Empathy. It’s not a word that is commonly associated with highly technical engineering conferences. But, at the recent AltiumLive conference in San Diego, I stressed its importance in my keynote address about how engineers can design better products, more quickly, and with more ownership of the process.
Altium, the company that makes the professional-grade PCB design software that I use in my work at Shaper, hosted the conference. I had a jam-packed schedule at the conference: I attended a day-long course on high-speed circuit design, I attended a variety of talks about topics ranging from PCB layer stack management to mechanical CAD integration, I manned a booth with Shaper Origin demos for attendees, I participated in a robot build/battle competition, and I delivered one of the keynote speeches. Naturally, Altium also announced the latest version of their software at the conference, which I’m excited to start using.
I was very humbled to share the stage with some luminaries, including Bil Herd, Rick Hartley, Eric Bogatin, Mary Elizabeth McCulloch, and others. Bil, Rick, and Eric delivered excellent keynotes on technical topics and their experiences in the industry. For my talk, I chose to speak about the softer topic of “design thinking.” Using Shaper as a case-study, I shared my insights into how engineers can better understand their end-customers and how they can work more effectively with non-electrical-engineering co-workers to produce better products. The talk was very well received, so I’m hopeful that its contents may prove useful to a greater audience. To that end, I’ve uploaded it to my YouTube channel. You can watch the entire 1 hour talk below. Below that, I’ve also embedded a video that I filmed with Altium at Shaper HQ to show how our product design process works. I hope you enjoy them!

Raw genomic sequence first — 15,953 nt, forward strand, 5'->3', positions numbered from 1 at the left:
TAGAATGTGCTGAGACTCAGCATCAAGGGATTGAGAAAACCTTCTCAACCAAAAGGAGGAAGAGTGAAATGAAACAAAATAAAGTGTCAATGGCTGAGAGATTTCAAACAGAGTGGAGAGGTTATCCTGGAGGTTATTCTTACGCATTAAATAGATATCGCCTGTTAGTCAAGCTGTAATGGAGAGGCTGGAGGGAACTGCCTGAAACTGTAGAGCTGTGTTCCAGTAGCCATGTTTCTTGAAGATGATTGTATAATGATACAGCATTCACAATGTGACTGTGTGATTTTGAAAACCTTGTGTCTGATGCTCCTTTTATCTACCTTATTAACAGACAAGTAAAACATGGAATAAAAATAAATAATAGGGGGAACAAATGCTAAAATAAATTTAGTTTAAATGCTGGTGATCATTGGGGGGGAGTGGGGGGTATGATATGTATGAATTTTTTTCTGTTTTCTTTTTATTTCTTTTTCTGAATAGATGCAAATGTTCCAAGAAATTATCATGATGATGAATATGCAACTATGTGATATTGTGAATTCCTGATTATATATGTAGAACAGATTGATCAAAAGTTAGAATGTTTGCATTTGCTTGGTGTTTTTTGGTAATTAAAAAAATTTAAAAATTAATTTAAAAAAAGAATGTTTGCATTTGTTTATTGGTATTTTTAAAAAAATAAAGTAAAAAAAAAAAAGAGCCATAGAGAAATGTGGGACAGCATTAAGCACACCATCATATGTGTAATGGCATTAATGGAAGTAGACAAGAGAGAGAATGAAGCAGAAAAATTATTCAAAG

As I mentioned above, AltiumLive was a hectic few days that involved classes, demos, building robots, and more. On one evening, all the attendees broke up into teams and were given a kit of parts to build a battle bot. Our team, which we named “Team Impedance Mismatch,” demolished the world record build time by more than two minutes. Then, we had fun battling the robots that the other teams had made!
There was some good press coverage of the conference, including several pieces where I was quoted:
Here are some additional tweets/photos from fellow attendees: